SitNews - Stories in the News - Ketchikan, Alaska


Controversial Emerald Bay Timber Sale Challenged


March 29, 2006

The long-time struggle by residents of Wrangell, Meyers Chuck, and Ketchikan to maintain the hunting, fishing, and recreational uses on the Cleveland Peninsula took a dramatic turn last week when several local, regional, and national conservation organizations stood up for concerned Wrangell, Meyers Chuck, and Ketchikan residents by filing a lawsuit on the Emerald Bay Timber Sale.

Filing of the lawsuit on March 23rd followed the announcement by the United States Forest Service in February 2006 of the rejection of two appeals that would have blocked timber sale and the harvesting of 16.4 million board feet of timber on the Cleveland Peninsula located northwest of Ketchikan. The appeals rejected in February 2006 assered the Forest Service had not adequately analyzed the project's economics and effects on wildlife. Regional forester Dennis Bschor rejected the appeals.

jpg Emerald Bay

Emerald Bay Area
Photo courtesy Sitka Conservation Society

Tongass National Forest Supervisor Forrest Cole originally signed the Emerald Bay Record of Decision in November 2005, approving the harvest of approximately 16 million board feet of timber from 600 acres on the Cleveland Peninsula. According to the Forest Service, the proposed 600-acre project, which is located approximately 40 air miles north of Ketchikan within the Ketchikan - Misty Fiords Ranger District, would provide nearly 90 jobs in Southeast Alaska.

"My family has hunted, crabbed, fished, and trapped on the Cleveland for decades. I want my kids and their kids to have the chance to do all those things here. Clearcutting here ignores the growing number of people who enjoy and love this area for other needs," says Bob Hunley of Meyers Chuck.

According to opponents of the sale, the Emerald Bay sale lies within a narrow "pinch point" between upper and lower Cleveland Peninsula, 40 miles north of Ketchikan. The Forest Service plans to clearcut over 600 acres and build 6 miles of road in Emerald Bay, logging approximately 16 million board feet of wood. The road construction and clearcutting from the sale will harm this key wildlife corridor. Local guiding businesses, residents of nearby communities, and subsistence users have opposed clearcutting this important area for nearly 10 years. A Forest Service memo (2/17/2000) demonstrates that the real purpose for the Emerald Bay sale is to provide a foot in the door for contentious roads and logging in Port Stewart on the currently road-free Cleveland Peninsula.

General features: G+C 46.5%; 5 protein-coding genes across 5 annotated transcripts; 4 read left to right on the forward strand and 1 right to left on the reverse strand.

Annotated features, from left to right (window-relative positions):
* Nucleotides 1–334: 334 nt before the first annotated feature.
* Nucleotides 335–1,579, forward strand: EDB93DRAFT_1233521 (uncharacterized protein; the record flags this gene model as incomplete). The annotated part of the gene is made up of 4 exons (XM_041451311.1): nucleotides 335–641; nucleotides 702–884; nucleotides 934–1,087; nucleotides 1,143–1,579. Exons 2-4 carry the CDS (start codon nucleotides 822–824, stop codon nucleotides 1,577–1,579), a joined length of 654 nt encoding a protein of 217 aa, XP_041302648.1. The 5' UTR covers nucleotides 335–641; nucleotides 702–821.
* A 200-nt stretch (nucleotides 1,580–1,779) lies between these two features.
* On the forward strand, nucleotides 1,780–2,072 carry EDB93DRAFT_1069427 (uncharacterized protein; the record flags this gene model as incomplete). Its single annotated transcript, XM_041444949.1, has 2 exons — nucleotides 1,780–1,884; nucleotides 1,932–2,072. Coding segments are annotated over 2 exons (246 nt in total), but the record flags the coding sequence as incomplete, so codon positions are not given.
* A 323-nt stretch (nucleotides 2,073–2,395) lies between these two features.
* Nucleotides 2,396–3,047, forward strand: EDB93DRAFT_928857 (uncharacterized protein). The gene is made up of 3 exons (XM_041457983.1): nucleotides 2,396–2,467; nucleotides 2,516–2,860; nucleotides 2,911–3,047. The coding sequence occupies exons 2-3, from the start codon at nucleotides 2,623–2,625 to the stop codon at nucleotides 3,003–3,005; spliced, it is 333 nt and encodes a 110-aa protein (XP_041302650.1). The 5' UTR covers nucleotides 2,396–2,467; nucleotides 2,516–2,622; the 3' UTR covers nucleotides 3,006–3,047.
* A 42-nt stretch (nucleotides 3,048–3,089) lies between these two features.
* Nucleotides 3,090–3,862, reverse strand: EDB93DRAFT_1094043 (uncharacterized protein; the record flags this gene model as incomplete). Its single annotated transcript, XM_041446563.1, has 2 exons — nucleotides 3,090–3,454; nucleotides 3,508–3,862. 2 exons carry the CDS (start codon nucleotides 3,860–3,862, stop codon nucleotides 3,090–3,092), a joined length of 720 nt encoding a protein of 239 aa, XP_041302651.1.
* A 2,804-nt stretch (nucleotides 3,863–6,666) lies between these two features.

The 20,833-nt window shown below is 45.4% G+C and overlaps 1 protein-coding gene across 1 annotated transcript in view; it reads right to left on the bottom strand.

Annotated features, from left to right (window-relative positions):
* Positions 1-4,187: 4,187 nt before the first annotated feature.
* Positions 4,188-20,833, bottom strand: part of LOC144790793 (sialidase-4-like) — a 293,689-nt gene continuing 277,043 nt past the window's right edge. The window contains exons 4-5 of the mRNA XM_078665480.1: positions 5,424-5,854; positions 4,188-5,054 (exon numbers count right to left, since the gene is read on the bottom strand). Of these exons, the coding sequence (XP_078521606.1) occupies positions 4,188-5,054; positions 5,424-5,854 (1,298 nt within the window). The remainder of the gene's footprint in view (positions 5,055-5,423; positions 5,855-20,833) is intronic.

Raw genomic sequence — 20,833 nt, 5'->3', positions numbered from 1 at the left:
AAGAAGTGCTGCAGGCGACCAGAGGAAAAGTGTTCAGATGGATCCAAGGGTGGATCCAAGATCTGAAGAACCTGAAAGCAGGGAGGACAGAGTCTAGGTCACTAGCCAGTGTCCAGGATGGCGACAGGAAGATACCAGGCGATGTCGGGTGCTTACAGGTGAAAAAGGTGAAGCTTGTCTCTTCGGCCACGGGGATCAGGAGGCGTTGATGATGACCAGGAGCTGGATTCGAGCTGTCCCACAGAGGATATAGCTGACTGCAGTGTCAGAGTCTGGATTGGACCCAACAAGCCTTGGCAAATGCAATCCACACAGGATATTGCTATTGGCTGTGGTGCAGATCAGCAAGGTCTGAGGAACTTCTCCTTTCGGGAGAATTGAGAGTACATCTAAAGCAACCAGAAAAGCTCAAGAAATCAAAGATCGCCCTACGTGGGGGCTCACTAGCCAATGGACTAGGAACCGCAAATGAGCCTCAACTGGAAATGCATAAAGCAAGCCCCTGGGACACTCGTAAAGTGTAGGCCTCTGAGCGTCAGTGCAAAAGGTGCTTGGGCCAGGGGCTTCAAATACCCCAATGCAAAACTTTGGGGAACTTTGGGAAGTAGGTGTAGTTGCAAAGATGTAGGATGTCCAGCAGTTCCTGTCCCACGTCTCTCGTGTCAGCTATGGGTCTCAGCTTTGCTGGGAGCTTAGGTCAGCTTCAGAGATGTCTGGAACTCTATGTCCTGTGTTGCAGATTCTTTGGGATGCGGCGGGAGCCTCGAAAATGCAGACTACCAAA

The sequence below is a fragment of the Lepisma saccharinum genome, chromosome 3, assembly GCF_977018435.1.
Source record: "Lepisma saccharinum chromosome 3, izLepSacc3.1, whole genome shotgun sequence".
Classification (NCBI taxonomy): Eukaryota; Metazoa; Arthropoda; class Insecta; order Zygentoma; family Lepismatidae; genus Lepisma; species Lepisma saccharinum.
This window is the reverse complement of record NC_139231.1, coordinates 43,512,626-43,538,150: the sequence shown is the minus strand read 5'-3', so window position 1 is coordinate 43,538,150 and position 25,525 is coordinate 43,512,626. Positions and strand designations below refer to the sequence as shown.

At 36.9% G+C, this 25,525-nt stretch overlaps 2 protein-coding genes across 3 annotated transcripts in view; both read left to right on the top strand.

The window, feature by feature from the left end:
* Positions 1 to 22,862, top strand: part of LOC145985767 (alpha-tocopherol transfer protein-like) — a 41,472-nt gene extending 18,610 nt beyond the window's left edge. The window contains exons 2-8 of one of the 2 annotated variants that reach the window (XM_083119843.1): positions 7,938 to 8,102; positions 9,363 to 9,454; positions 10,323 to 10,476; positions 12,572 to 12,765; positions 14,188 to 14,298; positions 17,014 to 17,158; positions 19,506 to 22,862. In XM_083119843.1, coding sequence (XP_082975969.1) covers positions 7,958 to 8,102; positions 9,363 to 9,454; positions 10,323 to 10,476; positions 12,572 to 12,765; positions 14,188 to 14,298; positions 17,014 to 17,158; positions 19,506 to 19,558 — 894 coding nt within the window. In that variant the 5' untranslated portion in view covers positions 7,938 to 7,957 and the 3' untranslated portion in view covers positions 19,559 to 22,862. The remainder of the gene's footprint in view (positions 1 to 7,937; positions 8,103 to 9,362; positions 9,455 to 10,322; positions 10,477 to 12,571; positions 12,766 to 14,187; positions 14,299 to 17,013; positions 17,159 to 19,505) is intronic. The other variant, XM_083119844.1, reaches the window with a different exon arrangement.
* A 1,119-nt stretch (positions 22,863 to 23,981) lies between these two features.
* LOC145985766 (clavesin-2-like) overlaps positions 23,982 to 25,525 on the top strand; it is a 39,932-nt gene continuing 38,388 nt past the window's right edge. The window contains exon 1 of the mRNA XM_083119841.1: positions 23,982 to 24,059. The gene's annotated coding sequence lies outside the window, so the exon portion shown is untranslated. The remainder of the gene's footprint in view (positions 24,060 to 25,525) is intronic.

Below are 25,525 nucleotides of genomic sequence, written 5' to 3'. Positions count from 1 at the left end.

"The Forest Service doesn't even know what's out there, they have no idea how many bears are there, but they want to go ahead with the sale," says Mark Galla, owner and hunting and sightseeing guide for Alaska Peak and Seas. "These trips to Emerald Bay and Vixen Inlet provide close to half of my annual income. If there is logging in Emerald Bay, it will effectively kill my chance to guide hunts there."

Opponents say the way the Forest Service conducts large-scale sales, such as Emerald Bay, works against local small-scale woodworkers. Between 1998 and 2004, 50-percent of Tongass timber sales offered received no bids, and 70 percent of sales that sold had only one bidder.

Beth Antonsen of Ketchikan said, "I can't get small quantities of high-quality wood for my business, yet the Forest Service tosses away millions clearcutting areas miles from any mill who makes high-end wood products such as furniture and boats." She said, "Who are they working for?"

In addition to limiting or eliminating community uses of Emerald Bay, the Forest Service claims it will lose $1.5 million tax dollars on the sale. However, a close examination of agency average expenses for logging for the last five years reveals that the agency's loss would actually be closer to between $8 million and $12 million.

"The Forest Service is living in the past," says Gregory Vickrey of the Tongass Conservation Society based in Ketchikan. "Instead of spending money on growing industries, like tourism, or sustainable industries, like commercial fishing, the Forest Service is throwing away millions to prop up the timber industry."

"It doesn't make any sense to put out big, money-losing timber sales that harm local uses when the Forest Service is justifying them using an illegal forest plan. Even if the plan is corrected, Emerald Bay is too valuable to cut," says Dave Sherman of the Southeast Alaska Conservation Council.

The Forest Service is currently the process of redoing the Tongass Forest Plan based on an August 4, 2005 decision by the 9th Circuit Court of Appeals that found the Federal Tongass Land Management Plan to be defective because of a Forest Service error that doubled its projections of market demand for Tongass timber.


Related Information:

pdfEmerald Bay Legal Complaint

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